From an early age, I was taught that selflessness is one of the greatest attributes a person can have. Being selfish was always used as an insult, or at the very least carried a negative connotation. But as I progress in life I have started to wonder: “What is so wrong with being selfish?”
In childhood, the term selflessness usually describes a situation that looks like one child sacrificing something like a toy for the sake of another child. While I think teaching a child compromise and to share is extremely important, the narrative of “being selfish” has begun to manifest in a harmful way for many adults. For as long as I can remember I have been hyper aware of my own actions, and from an early age, I felt guilty any time I did something for myself.
It may be the fact that I am a self-proclaimed recovering people pleaser, but I found myself pushing my selflessness to a point where it compromised my needs and wants. I was focusing on what I could do to make the lives of others easier or to meet their expectations, but I was so over-extended that I couldn’t do that for myself. Doing this caused a rapid decline in my mental health, and self-care was a luxury I stopped indulging in.
It wasn’t until my sophomore year of college that my perspective on being selfish changed. I was attending The University of South Dakota and I was assigned a new advisor after switching my major. Upon our first meeting she asked me to describe what I was doing in college, what my goals were, and if I were involved with anything on campus. My anxious mind began to list to her what I was doing: Greek life, Dance Marathon, serving full time, and taking a full course load.
She looked at me and said, “Now, what of that is serving you?”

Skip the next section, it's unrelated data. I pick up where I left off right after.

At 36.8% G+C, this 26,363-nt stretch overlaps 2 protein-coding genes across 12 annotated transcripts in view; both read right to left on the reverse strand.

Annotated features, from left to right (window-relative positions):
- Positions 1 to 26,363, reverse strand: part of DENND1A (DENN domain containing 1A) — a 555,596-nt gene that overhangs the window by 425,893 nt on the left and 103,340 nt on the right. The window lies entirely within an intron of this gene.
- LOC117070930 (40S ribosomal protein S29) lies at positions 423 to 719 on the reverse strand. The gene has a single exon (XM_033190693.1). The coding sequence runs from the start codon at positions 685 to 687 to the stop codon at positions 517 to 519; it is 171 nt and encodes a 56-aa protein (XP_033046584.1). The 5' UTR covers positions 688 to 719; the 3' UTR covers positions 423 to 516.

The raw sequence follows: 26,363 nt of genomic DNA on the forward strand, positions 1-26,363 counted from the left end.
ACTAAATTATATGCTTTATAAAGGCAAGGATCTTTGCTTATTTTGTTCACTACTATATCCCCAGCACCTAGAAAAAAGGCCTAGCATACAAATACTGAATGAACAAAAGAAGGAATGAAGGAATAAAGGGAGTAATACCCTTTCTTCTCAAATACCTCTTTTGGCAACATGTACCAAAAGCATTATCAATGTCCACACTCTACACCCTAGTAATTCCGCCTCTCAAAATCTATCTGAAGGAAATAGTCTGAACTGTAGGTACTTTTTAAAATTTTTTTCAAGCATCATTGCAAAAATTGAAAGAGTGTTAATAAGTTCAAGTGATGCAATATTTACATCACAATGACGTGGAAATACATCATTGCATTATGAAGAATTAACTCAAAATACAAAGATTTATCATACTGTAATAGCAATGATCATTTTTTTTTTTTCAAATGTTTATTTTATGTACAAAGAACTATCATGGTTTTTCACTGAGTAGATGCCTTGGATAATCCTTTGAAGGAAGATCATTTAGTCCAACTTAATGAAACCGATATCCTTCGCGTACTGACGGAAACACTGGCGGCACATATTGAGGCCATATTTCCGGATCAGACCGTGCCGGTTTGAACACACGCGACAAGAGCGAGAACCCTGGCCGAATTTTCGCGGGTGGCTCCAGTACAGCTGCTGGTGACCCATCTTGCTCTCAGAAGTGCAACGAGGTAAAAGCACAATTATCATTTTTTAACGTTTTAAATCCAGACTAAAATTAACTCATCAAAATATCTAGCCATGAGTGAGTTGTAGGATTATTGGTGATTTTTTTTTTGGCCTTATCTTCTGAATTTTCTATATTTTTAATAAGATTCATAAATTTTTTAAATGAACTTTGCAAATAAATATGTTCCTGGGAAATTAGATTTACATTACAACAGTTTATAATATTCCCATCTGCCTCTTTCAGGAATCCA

It really made me stop and think. I enjoyed all of the things that I was doing, but I wasn’t fulfilled. My advisor explained to me that this wasn’t because I was doing anything wrong or because I wasn’t doing enough, but I wasn’t listening to my body and its needs. I could spend all the time in the world doing things for other people and participating in organizations, but I would not feel satisfied until I slowed down to figure out what I wanted to do.
The way society has guilt tripped people into thinking that they must give one hundred percent of their energy into doing things to appease others isn’t healthy. This toxic cycle may even be the cause of so many young people experiencing mental health issues.
After that I left her office, dropped Greek life, transferred home, and began to major in Media and Journalism. I did it because I wanted to. Up until that point I had spent my entire life trying to do what I thought other people wanted to the point that I couldn’t tell you what my goals were, because I wasn’t sure yet what everyone else wanted me to do. I was living to please others. Listening to someone tell me that it was okay to put myself first changed my life.
That is the goal of this reading—to inspire you to focus on yourself. Society has perpetuated an extremely specific path that is “correct”, but this path isn’t the one for most of us. People were not created to spend their lives meeting the needs of others, but rather to find what galvanizes them. It’s okay to go to the school of your choice even if it disappoints those around you. Take time off if it’s what you want to do. Travel, spend a month in bed, go to ten different colleges…just make sure you’re happy.